You’re right, I’m irrelevant in comparison to the people who asks him questions every day. I just thought that leading up to the boycott, I would be given more tools and resources to use to cut my dependence on businesses that use racism to fuel their profits. He’s asking me to boycott businesses that I have been attached to my whole adult life, so it’s natural to want guidance from the person who is starting the boycott.

      3. “Is it possible that you can do some research on your own to come up with answers (as he has done for things he finds problematic)?”

      Absolutely! But even the Birmingham Bus Boycott members had each other to trade ideas with. So far, I have not seen those conversations on social media, which is why it would be nice for him to point out where I could go for those ideas on his social media pages. A helpful hint never harmed anyone.

      But then again, my perspective is all “expectation vs reality” commentary. *shrug*

      4. I once had a professor who marched with MLK as a young man, and he told me that everyone had criticism for the Civil Rights leader when he was alive, both black and white. He also said that criticism is necessary, because it’s how we grow, and that no one expected that criticism to result in MLK’s death.

      Now I am certainly not demanding that Shaun King change anything about his platforms. His platform has taken him to The Young Turks (my favorite show), and to radio. That’s superb! I want my black brothers doing big things. But I also think he can point out racism, as well as show how great America could be. That’s not shaming anyone, that’s asking for balance.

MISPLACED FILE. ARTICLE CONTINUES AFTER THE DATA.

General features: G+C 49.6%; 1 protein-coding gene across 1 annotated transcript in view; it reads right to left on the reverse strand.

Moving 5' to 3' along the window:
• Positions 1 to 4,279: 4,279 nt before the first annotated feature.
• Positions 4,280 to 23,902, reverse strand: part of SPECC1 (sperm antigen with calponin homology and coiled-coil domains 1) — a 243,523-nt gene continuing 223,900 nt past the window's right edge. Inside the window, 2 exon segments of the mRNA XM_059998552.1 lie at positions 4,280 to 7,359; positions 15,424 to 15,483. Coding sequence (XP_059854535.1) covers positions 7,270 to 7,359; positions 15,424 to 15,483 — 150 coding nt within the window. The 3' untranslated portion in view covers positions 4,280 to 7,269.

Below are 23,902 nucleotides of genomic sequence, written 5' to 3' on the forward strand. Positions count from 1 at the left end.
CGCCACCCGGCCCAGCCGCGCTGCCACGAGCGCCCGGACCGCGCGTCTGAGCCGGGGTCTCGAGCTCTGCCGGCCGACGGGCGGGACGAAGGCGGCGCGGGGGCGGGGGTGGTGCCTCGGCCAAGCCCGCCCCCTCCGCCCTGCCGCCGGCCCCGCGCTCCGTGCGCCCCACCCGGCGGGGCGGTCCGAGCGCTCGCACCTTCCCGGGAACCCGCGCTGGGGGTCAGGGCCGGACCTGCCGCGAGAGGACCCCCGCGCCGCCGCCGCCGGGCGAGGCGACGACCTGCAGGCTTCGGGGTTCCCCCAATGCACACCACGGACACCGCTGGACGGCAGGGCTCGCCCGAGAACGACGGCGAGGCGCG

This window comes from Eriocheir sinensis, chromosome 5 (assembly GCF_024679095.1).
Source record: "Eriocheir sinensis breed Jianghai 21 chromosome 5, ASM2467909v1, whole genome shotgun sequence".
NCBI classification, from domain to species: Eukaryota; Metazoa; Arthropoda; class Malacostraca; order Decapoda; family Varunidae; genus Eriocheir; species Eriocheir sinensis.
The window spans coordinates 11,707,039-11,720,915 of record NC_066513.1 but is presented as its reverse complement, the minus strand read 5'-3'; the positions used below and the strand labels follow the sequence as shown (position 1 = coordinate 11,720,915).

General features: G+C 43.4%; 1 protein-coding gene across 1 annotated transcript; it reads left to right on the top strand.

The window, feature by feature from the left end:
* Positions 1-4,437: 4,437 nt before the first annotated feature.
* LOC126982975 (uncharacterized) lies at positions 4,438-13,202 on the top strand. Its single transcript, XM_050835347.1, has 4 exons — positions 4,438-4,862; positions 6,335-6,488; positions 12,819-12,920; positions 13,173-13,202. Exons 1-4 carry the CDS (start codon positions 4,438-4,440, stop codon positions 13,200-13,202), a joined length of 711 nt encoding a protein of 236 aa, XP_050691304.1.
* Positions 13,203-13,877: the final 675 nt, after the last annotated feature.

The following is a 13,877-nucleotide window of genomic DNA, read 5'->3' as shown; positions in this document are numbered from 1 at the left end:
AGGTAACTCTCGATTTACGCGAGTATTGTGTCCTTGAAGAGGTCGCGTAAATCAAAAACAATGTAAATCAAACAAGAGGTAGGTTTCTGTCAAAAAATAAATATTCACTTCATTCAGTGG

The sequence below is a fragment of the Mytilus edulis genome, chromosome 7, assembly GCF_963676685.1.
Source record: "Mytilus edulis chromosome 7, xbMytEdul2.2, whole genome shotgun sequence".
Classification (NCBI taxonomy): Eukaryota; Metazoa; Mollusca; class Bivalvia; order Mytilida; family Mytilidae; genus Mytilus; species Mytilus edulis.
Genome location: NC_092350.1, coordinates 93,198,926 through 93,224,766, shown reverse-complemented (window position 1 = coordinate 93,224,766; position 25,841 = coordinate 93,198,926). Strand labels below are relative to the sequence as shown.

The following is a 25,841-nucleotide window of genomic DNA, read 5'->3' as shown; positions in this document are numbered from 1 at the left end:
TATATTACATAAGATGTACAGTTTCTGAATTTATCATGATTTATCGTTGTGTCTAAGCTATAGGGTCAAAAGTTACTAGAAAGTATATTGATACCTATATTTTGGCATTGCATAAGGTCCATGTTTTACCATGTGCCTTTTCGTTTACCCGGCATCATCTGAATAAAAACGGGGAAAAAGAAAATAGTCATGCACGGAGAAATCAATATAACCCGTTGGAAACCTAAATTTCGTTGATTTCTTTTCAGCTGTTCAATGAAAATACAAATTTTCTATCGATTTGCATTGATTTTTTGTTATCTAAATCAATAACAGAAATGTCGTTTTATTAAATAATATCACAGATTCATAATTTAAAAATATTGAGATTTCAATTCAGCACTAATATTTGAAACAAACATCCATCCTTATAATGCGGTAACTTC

5. “So rather than demean his valiant…”

      I’m not demeaning him at all. I think constructive criticism is often misconstrued for demeaning language. I’m sorry if you felt that way when reading, but I shoot straight from the hip.

      6. When Huey Newton died, he was burned out. In his biography, David Hilliard described Huey as exhausted, tired, and mentally drained (among other things). Years later, the exact same burn out happened to David.

      That said, the way he described confronting social justice stayed with me, and it made me aware of the need for balance. What I want for our leaders today is to take notes from yesterday’s leaders. It’s possible for us to have balance and fight for the world we want, without running ourselves into the ground. I don’t want that for anyone else, especially not Shaun King.

      But again, I won’t get my hopes up. And that’s scary.

      Like